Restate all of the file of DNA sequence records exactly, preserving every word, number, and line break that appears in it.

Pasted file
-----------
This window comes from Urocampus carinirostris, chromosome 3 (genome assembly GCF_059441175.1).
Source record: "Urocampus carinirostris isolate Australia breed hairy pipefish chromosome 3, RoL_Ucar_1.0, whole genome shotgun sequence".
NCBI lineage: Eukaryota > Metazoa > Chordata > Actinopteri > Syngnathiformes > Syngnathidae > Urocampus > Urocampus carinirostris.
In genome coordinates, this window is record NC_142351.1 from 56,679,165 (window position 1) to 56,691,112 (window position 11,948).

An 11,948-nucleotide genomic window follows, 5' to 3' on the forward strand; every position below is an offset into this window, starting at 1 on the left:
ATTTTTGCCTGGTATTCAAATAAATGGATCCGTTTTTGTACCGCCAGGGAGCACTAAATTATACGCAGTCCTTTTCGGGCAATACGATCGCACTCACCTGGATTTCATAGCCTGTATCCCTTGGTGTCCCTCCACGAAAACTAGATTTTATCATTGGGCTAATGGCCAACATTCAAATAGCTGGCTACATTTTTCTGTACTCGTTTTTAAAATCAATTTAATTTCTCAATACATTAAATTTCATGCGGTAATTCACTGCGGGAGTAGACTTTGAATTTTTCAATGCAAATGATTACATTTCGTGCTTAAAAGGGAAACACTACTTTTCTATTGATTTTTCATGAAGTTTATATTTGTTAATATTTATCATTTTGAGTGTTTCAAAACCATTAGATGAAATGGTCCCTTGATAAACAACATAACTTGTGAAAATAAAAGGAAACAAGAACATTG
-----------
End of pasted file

This window comes from Urocampus carinirostris, chromosome 3 (genome assembly GCF_059441175.1).
Source record: "Urocampus carinirostris isolate Australia breed hairy pipefish chromosome 3, RoL_Ucar_1.0, whole genome shotgun sequence".
NCBI lineage: Eukaryota > Metazoa > Chordata > Actinopteri > Syngnathiformes > Syngnathidae > Urocampus > Urocampus carinirostris.
In genome coordinates, this window is record NC_142351.1 from 56,679,165 (window position 1) to 56,691,112 (window position 11,948).

An 11,948-nucleotide genomic window follows, 5' to 3' on the forward strand; every position below is an offset into this window, starting at 1 on the left:
ATTTTTGCCTGGTATTCAAATAAATGGATCCGTTTTTGTACCGCCAGGGAGCACTAAATTATACGCAGTCCTTTTCGGGCAATACGATCGCACTCACCTGGATTTCATAGCCTGTATCCCTTGGTGTCCCTCCACGAAAACTAGATTTTATCATTGGGCTAATGGCCAACATTCAAATAGCTGGCTACATTTTTCTGTACTCGTTTTTAAAATCAATTTAATTTCTCAATACATTAAATTTCATGCGGTAATTCACTGCGGGAGTAGACTTTGAATTTTTCAATGCAAATGATTACATTTCGTGCTTAAAAGGGAAACACTACTTTTCTATTGATTTTTCATGAAGTTTATATTTGTTAATATTTATCATTTTGAGTGTTTCAAAACCATTAGATGAAATGGTCCCTTGATAAACAACATAACTTGTGAAAATAAAAGGAAACAAGAACATTG